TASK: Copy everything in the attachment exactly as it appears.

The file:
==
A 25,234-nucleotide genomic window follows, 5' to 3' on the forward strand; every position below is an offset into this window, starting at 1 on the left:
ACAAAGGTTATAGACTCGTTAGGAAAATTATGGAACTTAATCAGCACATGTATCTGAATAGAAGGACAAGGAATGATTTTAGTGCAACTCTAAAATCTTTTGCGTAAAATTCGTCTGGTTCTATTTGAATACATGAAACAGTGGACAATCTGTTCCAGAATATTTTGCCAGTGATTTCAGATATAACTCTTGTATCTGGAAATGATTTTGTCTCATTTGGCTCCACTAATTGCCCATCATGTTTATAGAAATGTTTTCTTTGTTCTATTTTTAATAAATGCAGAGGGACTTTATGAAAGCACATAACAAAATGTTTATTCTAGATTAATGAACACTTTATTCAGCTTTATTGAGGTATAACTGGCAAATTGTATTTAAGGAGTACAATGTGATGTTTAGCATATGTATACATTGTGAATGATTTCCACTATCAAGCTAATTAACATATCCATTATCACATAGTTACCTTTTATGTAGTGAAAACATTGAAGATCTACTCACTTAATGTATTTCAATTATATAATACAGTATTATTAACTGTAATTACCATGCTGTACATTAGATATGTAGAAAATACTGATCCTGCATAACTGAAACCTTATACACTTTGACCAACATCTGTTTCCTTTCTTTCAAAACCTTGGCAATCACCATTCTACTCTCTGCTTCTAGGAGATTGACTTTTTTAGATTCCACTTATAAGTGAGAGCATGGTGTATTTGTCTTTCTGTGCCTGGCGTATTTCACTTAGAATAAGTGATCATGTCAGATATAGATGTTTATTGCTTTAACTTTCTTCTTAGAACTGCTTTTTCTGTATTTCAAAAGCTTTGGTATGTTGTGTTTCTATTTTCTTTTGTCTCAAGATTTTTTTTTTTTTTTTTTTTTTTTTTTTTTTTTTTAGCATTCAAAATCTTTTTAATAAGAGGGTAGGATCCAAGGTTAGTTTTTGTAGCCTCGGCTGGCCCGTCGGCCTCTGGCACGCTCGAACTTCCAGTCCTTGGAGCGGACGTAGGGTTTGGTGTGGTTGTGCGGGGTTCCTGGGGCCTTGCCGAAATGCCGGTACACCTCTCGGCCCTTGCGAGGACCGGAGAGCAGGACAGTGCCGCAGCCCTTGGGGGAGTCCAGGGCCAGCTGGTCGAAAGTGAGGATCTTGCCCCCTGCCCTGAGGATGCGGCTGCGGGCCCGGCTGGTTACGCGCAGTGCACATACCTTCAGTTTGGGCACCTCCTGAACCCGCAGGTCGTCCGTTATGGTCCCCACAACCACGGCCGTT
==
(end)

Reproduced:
A 25,234-nucleotide genomic window follows, 5' to 3' on the forward strand; every position below is an offset into this window, starting at 1 on the left:
ACAAAGGTTATAGACTCGTTAGGAAAATTATGGAACTTAATCAGCACATGTATCTGAATAGAAGGACAAGGAATGATTTTAGTGCAACTCTAAAATCTTTTGCGTAAAATTCGTCTGGTTCTATTTGAATACATGAAACAGTGGACAATCTGTTCCAGAATATTTTGCCAGTGATTTCAGATATAACTCTTGTATCTGGAAATGATTTTGTCTCATTTGGCTCCACTAATTGCCCATCATGTTTATAGAAATGTTTTCTTTGTTCTATTTTTAATAAATGCAGAGGGACTTTATGAAAGCACATAACAAAATGTTTATTCTAGATTAATGAACACTTTATTCAGCTTTATTGAGGTATAACTGGCAAATTGTATTTAAGGAGTACAATGTGATGTTTAGCATATGTATACATTGTGAATGATTTCCACTATCAAGCTAATTAACATATCCATTATCACATAGTTACCTTTTATGTAGTGAAAACATTGAAGATCTACTCACTTAATGTATTTCAATTATATAATACAGTATTATTAACTGTAATTACCATGCTGTACATTAGATATGTAGAAAATACTGATCCTGCATAACTGAAACCTTATACACTTTGACCAACATCTGTTTCCTTTCTTTCAAAACCTTGGCAATCACCATTCTACTCTCTGCTTCTAGGAGATTGACTTTTTTAGATTCCACTTATAAGTGAGAGCATGGTGTATTTGTCTTTCTGTGCCTGGCGTATTTCACTTAGAATAAGTGATCATGTCAGATATAGATGTTTATTGCTTTAACTTTCTTCTTAGAACTGCTTTTTCTGTATTTCAAAAGCTTTGGTATGTTGTGTTTCTATTTTCTTTTGTCTCAAGATTTTTTTTTTTTTTTTTTTTTTTTTTTTTTTTTTTAGCATTCAAAATCTTTTTAATAAGAGGGTAGGATCCAAGGTTAGTTTTTGTAGCCTCGGCTGGCCCGTCGGCCTCTGGCACGCTCGAACTTCCAGTCCTTGGAGCGGACGTAGGGTTTGGTGTGGTTGTGCGGGGTTCCTGGGGCCTTGCCGAAATGCCGGTACACCTCTCGGCCCTTGCGAGGACCGGAGAGCAGGACAGTGCCGCAGCCCTTGGGGGAGTCCAGGGCCAGCTGGTCGAAAGTGAGGATCTTGCCCCCTGCCCTGAGGATGCGGCTGCGGGCCCGGCTGGTTACGCGCAGTGCACATACCTTCAGTTTGGGCACCTCCTGAACCCGCAGGTCGTCCGTTATGGTCCCCACAACCACGGCCGTT